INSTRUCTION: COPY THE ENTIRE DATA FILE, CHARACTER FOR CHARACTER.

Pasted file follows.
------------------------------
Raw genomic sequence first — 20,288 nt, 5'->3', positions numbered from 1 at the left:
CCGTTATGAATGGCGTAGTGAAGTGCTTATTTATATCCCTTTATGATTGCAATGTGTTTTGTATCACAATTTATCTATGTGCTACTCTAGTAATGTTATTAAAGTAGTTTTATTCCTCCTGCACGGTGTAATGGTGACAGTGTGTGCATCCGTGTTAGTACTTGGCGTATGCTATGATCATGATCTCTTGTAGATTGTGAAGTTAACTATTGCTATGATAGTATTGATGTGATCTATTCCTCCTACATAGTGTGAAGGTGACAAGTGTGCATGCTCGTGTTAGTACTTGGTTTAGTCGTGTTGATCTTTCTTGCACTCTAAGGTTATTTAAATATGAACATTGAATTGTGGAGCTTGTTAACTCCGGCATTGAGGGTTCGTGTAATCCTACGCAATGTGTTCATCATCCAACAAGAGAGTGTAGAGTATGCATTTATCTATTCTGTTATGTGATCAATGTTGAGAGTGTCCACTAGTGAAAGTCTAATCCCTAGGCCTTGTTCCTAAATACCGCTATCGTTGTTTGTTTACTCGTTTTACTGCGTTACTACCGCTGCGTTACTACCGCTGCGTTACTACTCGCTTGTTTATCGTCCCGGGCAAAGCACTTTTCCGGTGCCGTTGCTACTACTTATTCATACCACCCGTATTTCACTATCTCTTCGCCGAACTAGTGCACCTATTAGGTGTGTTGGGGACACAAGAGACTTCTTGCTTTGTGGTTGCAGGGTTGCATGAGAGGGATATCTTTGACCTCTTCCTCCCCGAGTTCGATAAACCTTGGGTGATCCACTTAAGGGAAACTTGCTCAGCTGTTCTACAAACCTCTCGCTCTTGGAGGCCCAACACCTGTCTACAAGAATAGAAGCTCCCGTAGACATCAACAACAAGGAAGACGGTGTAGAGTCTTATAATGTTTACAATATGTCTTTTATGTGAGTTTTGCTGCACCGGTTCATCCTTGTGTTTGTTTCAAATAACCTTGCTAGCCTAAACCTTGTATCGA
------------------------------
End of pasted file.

Raw genomic sequence first — 20,288 nt, 5'->3', positions numbered from 1 at the left:
CCGTTATGAATGGCGTAGTGAAGTGCTTATTTATATCCCTTTATGATTGCAATGTGTTTTGTATCACAATTTATCTATGTGCTACTCTAGTAATGTTATTAAAGTAGTTTTATTCCTCCTGCACGGTGTAATGGTGACAGTGTGTGCATCCGTGTTAGTACTTGGCGTATGCTATGATCATGATCTCTTGTAGATTGTGAAGTTAACTATTGCTATGATAGTATTGATGTGATCTATTCCTCCTACATAGTGTGAAGGTGACAAGTGTGCATGCTCGTGTTAGTACTTGGTTTAGTCGTGTTGATCTTTCTTGCACTCTAAGGTTATTTAAATATGAACATTGAATTGTGGAGCTTGTTAACTCCGGCATTGAGGGTTCGTGTAATCCTACGCAATGTGTTCATCATCCAACAAGAGAGTGTAGAGTATGCATTTATCTATTCTGTTATGTGATCAATGTTGAGAGTGTCCACTAGTGAAAGTCTAATCCCTAGGCCTTGTTCCTAAATACCGCTATCGTTGTTTGTTTACTCGTTTTACTGCGTTACTACCGCTGCGTTACTACCGCTGCGTTACTACTCGCTTGTTTATCGTCCCGGGCAAAGCACTTTTCCGGTGCCGTTGCTACTACTTATTCATACCACCCGTATTTCACTATCTCTTCGCCGAACTAGTGCACCTATTAGGTGTGTTGGGGACACAAGAGACTTCTTGCTTTGTGGTTGCAGGGTTGCATGAGAGGGATATCTTTGACCTCTTCCTCCCCGAGTTCGATAAACCTTGGGTGATCCACTTAAGGGAAACTTGCTCAGCTGTTCTACAAACCTCTCGCTCTTGGAGGCCCAACACCTGTCTACAAGAATAGAAGCTCCCGTAGACATCAACAACAAGGAAGACGGTGTAGAGTCTTATAATGTTTACAATATGTCTTTTATGTGAGTTTTGCTGCACCGGTTCATCCTTGTGTTTGTTTCAAATAACCTTGCTAGCCTAAACCTTGTATCGA